I'm using HapiJS to create a little backend for my side-project. In grabbing RSS feeds, I want to loop through my list of website URLs, grab the correct RSS links in the <head>, then loop through the RSS feeds, pulling out the articles, to return an aggregated JSON response (via the reply() call in HapiJS), to have all these sites articles in one response for my API.

I'm fumbling with a couple of things:

  1. The async nature of Node/JavaScript and doing what I want here in the most efficient/canonical manner
  2. And getting my data within the innermost loop to the outer one to return (scope).

This code console.logs all the article data correctly, but I'm unsure how to properly place the callback() to get these arrays of articles from each site, into one larger array that I will eventually return. This is the one controller in my HapiJS backend that is handling this (suggestions on how to break this up better welcome as well).

var feed = require('feed-read');
var request = require('request');
var _ = require('lodash');
var finder  = require('find-rss');
var async = require('async');

module.exports = blogs;

function blogs () {
  var articles;

blogs.getAll = function (req, reply) {
  //TODO: Handle facebook tech blog which probably requires an accept header properly set
  //TODO: Store all proper web/rss feeds somewhere
  //TODO: periodically loop through them and get new articles, and store them
  //TODO: Clean up API instead of one monolithic endpoint

    //iterate over all sites
    var sites = [
    var feeds = [];
    var articles = [];
    var href;

    //var results = blogs.getAllFeeds(sites, articles);
    // 1st para in async.each() is the array of items
      // 2nd param is the function that each item is passed to
      function(site, callback){
        // Call an asynchronous function, often a save() to DB
          console.log('start first site..');
          // Async call is done, alert via callback
              //Discover feed
              finder(site, function(error, response, body){
                if (error) {
                  return error;
                    href = response[0]['href'];
                  //TODO: handle these conditions better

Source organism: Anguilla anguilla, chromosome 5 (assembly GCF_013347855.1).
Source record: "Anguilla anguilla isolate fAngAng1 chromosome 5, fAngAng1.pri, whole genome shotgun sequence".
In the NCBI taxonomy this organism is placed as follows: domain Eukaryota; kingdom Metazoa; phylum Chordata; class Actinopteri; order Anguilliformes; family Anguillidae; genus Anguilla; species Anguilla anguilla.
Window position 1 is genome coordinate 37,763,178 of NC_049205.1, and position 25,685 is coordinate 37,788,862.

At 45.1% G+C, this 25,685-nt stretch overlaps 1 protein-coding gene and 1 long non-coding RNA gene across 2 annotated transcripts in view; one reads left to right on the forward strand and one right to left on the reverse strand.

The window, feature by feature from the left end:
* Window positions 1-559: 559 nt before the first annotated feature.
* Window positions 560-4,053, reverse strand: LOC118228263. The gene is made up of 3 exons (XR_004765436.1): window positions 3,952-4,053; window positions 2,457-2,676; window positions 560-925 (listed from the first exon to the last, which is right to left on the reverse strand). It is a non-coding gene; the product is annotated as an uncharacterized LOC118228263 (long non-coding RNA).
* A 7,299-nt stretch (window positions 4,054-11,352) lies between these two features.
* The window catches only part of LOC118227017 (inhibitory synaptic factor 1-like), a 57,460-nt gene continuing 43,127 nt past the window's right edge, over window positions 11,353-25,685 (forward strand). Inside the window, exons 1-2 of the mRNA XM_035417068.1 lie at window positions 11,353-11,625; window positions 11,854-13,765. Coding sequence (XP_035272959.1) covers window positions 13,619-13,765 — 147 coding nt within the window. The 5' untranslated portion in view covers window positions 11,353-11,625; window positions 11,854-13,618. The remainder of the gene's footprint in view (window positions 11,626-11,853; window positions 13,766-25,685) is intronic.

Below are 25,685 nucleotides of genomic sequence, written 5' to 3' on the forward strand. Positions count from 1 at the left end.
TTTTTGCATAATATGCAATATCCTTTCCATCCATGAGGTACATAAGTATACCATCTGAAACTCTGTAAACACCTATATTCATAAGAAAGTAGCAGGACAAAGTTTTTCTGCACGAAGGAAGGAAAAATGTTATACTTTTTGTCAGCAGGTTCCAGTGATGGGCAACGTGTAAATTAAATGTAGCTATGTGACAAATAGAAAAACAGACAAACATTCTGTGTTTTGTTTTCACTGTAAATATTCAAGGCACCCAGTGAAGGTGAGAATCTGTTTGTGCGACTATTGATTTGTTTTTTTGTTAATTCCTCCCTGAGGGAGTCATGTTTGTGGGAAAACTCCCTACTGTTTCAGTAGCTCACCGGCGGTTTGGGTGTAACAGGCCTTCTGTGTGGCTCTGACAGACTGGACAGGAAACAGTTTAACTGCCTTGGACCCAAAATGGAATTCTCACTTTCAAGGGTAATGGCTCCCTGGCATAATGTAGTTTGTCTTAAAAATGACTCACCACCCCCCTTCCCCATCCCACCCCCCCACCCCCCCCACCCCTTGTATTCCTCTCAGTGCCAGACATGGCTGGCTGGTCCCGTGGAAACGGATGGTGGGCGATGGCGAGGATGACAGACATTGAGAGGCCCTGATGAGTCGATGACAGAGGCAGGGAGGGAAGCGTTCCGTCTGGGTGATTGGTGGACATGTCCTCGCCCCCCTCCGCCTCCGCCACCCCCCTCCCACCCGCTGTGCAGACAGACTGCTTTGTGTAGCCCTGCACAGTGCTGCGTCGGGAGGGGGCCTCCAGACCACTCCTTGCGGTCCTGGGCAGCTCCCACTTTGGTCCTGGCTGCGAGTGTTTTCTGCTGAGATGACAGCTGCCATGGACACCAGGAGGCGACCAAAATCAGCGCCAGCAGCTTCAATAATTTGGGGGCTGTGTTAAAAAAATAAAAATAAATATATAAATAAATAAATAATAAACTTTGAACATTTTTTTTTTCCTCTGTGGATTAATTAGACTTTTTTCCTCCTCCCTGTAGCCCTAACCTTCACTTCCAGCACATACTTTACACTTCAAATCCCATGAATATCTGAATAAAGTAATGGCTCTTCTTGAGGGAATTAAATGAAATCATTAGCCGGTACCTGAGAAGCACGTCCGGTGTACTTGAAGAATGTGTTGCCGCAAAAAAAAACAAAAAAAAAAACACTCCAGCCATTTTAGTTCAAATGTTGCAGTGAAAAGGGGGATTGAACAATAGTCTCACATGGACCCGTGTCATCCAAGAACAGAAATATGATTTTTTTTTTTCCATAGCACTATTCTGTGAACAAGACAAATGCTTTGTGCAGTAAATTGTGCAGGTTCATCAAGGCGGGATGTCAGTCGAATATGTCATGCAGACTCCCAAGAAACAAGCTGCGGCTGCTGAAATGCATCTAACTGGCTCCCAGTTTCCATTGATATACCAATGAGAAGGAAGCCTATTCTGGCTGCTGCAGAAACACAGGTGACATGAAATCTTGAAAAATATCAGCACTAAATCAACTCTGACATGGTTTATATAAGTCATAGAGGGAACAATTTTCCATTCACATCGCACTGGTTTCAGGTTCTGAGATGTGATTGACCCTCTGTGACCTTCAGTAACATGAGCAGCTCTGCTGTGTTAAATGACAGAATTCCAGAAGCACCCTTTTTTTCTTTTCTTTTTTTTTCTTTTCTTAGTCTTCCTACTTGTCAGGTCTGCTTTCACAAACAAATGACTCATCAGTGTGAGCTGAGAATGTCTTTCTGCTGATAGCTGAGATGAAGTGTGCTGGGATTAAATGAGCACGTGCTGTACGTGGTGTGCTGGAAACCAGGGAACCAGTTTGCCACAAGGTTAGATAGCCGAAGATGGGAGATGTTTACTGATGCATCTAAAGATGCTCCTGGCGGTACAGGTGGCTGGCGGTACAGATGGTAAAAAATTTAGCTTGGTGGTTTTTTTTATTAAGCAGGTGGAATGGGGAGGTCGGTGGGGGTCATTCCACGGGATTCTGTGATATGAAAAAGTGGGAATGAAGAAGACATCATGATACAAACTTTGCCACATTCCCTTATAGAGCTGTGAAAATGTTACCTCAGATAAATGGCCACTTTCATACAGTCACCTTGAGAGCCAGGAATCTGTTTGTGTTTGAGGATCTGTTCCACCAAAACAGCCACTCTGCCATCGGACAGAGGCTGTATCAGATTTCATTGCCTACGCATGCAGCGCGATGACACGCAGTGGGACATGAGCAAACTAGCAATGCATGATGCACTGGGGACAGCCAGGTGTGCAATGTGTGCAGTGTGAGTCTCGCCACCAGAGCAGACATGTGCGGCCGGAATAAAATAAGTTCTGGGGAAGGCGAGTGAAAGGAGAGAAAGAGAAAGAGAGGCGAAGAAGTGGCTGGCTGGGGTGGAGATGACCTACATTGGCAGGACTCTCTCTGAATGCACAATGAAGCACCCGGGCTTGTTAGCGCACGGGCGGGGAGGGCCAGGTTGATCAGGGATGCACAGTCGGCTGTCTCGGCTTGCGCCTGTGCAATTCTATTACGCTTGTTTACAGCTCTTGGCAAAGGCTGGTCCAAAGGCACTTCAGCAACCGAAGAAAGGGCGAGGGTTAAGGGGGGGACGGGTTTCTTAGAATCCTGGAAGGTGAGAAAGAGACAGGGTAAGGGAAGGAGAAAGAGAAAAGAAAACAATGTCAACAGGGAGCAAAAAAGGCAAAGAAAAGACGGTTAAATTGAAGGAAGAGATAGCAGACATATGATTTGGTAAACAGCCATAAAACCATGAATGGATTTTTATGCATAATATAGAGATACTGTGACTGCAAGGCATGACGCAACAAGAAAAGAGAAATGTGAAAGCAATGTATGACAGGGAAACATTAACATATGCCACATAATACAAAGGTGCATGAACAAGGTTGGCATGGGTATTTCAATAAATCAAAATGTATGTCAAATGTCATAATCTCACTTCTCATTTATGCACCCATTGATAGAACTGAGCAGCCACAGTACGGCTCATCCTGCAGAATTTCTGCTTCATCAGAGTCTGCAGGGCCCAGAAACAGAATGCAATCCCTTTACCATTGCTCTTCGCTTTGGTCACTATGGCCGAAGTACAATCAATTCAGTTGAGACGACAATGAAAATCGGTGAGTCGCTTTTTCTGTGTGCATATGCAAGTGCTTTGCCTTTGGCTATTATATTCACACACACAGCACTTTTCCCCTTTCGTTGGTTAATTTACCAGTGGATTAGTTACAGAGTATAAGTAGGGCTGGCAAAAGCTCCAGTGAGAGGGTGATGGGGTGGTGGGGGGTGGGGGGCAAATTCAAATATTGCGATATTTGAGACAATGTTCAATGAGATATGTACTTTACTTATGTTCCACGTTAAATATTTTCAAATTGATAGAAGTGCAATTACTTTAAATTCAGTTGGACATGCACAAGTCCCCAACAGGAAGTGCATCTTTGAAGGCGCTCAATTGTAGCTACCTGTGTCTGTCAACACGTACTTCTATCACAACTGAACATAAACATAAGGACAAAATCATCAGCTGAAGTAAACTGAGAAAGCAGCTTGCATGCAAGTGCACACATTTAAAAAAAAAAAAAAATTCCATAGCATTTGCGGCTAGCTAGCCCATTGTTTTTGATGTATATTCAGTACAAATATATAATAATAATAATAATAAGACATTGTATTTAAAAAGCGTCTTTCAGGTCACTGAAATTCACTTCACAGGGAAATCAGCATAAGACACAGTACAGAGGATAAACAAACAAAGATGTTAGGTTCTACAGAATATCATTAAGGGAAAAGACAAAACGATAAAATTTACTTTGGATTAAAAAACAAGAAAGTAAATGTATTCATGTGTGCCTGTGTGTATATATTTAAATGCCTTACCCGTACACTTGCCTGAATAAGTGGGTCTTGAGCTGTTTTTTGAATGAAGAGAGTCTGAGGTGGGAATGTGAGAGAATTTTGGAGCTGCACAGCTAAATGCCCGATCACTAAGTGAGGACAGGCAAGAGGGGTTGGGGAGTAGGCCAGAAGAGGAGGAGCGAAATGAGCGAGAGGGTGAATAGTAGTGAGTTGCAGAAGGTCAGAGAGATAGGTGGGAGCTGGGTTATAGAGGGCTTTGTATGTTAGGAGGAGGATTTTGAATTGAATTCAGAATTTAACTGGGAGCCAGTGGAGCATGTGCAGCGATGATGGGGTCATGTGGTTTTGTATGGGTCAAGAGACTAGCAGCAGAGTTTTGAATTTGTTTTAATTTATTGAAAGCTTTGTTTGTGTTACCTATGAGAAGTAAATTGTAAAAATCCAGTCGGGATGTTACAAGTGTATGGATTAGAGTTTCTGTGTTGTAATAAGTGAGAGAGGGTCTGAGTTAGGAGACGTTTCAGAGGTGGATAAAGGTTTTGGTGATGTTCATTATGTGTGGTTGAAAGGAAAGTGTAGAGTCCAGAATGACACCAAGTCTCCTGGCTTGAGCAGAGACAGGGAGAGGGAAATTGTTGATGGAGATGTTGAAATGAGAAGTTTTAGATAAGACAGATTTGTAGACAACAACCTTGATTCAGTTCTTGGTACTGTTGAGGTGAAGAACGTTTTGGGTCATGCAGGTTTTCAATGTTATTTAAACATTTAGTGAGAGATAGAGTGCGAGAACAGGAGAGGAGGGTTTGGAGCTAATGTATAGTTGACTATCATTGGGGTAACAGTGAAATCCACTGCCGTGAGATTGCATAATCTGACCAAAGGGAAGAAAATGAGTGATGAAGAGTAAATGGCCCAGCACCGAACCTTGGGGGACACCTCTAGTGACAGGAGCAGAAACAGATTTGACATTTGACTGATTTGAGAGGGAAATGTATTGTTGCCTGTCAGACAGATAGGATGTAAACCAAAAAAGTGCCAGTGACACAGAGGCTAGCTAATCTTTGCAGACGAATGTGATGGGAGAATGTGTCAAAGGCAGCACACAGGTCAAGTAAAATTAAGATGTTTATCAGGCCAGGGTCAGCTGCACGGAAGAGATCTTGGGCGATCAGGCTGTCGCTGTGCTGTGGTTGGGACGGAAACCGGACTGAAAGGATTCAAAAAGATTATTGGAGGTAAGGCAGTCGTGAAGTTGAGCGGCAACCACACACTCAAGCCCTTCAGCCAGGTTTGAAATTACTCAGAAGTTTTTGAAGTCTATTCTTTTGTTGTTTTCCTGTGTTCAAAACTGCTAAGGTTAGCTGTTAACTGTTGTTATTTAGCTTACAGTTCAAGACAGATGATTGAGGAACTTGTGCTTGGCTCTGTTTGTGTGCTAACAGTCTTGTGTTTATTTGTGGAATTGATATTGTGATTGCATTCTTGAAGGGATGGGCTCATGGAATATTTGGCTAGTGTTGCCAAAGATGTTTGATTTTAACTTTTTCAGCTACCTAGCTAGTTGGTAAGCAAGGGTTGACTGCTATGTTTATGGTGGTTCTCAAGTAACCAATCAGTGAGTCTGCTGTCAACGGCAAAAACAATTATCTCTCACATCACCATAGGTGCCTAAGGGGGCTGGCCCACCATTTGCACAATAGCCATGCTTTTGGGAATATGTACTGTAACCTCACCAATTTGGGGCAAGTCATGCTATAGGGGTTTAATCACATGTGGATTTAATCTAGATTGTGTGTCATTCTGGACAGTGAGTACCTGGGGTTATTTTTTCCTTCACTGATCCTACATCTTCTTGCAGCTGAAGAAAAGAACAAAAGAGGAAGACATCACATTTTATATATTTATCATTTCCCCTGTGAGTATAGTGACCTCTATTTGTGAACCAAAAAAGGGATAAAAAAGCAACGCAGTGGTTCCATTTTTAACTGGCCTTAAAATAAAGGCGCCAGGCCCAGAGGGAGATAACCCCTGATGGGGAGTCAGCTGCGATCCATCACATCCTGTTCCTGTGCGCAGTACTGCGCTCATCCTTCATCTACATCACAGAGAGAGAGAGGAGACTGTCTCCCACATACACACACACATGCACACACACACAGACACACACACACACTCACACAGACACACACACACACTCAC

if(href === '/atom.xml' ||
                     href === '/rss/' ||
                     href === '/feed.xml'){
                       //Make full urls out of those sites that reference their feed relatively
                       href = site + href;
                  //Parse feed for articles
                  feed(href, function(err, articles) {
                     if (err) {
                         console.log("SITE: "  + site);
                         console.log("Error: " + err);
                     } else {
                      var _articles = [];
                      _.forEach(articles, function(article) {
                        _articles.push(article['title'], article['link']);
      // 3rd param is the function to call when everything's done
      function(err, _articles, articles){
        // All tasks are done now

blogs.checkDone = function(object) {
  _.after(object.length, function(){
      console.log('done here');

1 Answer 1


So I've done a rather in depth review of your code which I'll post below. It's fully commented so it should hopefully make sense. I haven't tested it but I should not have changed any functionality.

There were a few things I had to make assumptions for because of missing information. For example, what happens if the response[0].href (in my code, first) is not /rss/, /feed.xml or /atom.xml? In my code, I made it such that in these cases an empty array is passed - In the end result this array is flattened so it doesn't show.

The main thing I noticed is that you don't quite grasp callbacks and limitation of scope just yet. For example you have a href variable exposed to the entire of getAll when really that variable only needs to exist when you call feed inside of a nested scope.

In addition, you do this strange thing where you call blogs.checkDone(sites) inside of a function that can only be called whilst we are checking sites - and you don't really do anything except log it, when you could really avoid the blogs.checkDone(sites) function altogther by listening to the callback of getAll. With that in mind, here is the revised code I put together for you. It is about 20 lines shorter (if you factor in the urls I removed), doesn't have nearly as much code duplication and hopefully makes more sense to you than your original code would make if you looked at it in 6 months time.

The main thing i changed was that I changed async.each to async.map; async.each is only really for executing a function multiple times in a row and discarding the result. This fine but in your case you end up having to create scope variables that aren't necessary. Instead, async.each allows the receiver of the callback from your function to simply catch the results as their second parameter.

var url = require('url')
  , _ = require('lodash')
  , feed = require('feed-read')